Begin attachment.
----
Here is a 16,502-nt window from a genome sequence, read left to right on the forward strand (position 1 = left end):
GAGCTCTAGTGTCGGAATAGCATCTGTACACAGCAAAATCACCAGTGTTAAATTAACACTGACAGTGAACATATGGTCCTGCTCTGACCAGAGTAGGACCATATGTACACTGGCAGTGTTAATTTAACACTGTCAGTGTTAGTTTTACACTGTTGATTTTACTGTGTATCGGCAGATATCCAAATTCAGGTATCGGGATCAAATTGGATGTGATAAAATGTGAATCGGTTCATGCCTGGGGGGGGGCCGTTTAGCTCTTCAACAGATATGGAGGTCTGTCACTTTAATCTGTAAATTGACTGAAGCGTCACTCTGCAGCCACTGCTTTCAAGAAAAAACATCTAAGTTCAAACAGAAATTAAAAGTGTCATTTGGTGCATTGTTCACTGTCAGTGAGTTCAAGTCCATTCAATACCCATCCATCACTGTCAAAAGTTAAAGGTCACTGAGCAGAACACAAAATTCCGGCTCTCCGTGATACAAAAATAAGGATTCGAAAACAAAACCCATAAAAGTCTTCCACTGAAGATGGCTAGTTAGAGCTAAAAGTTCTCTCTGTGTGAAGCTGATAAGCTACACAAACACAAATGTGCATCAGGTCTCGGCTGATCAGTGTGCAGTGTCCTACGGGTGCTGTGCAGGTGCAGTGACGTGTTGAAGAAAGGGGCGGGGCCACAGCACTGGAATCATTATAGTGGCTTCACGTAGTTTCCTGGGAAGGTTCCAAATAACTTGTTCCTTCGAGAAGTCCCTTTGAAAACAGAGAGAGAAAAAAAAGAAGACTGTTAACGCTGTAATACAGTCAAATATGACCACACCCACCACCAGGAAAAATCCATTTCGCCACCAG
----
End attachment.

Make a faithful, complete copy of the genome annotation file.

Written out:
Here is a 16,502-nt window from a genome sequence, read left to right on the forward strand (position 1 = left end):
GAGCTCTAGTGTCGGAATAGCATCTGTACACAGCAAAATCACCAGTGTTAAATTAACACTGACAGTGAACATATGGTCCTGCTCTGACCAGAGTAGGACCATATGTACACTGGCAGTGTTAATTTAACACTGTCAGTGTTAGTTTTACACTGTTGATTTTACTGTGTATCGGCAGATATCCAAATTCAGGTATCGGGATCAAATTGGATGTGATAAAATGTGAATCGGTTCATGCCTGGGGGGGGGCCGTTTAGCTCTTCAACAGATATGGAGGTCTGTCACTTTAATCTGTAAATTGACTGAAGCGTCACTCTGCAGCCACTGCTTTCAAGAAAAAACATCTAAGTTCAAACAGAAATTAAAAGTGTCATTTGGTGCATTGTTCACTGTCAGTGAGTTCAAGTCCATTCAATACCCATCCATCACTGTCAAAAGTTAAAGGTCACTGAGCAGAACACAAAATTCCGGCTCTCCGTGATACAAAAATAAGGATTCGAAAACAAAACCCATAAAAGTCTTCCACTGAAGATGGCTAGTTAGAGCTAAAAGTTCTCTCTGTGTGAAGCTGATAAGCTACACAAACACAAATGTGCATCAGGTCTCGGCTGATCAGTGTGCAGTGTCCTACGGGTGCTGTGCAGGTGCAGTGACGTGTTGAAGAAAGGGGCGGGGCCACAGCACTGGAATCATTATAGTGGCTTCACGTAGTTTCCTGGGAAGGTTCCAAATAACTTGTTCCTTCGAGAAGTCCCTTTGAAAACAGAGAGAGAAAAAAAAGAAGACTGTTAACGCTGTAATACAGTCAAATATGACCACACCCACCACCAGGAAAAATCCATTTCGCCACCAG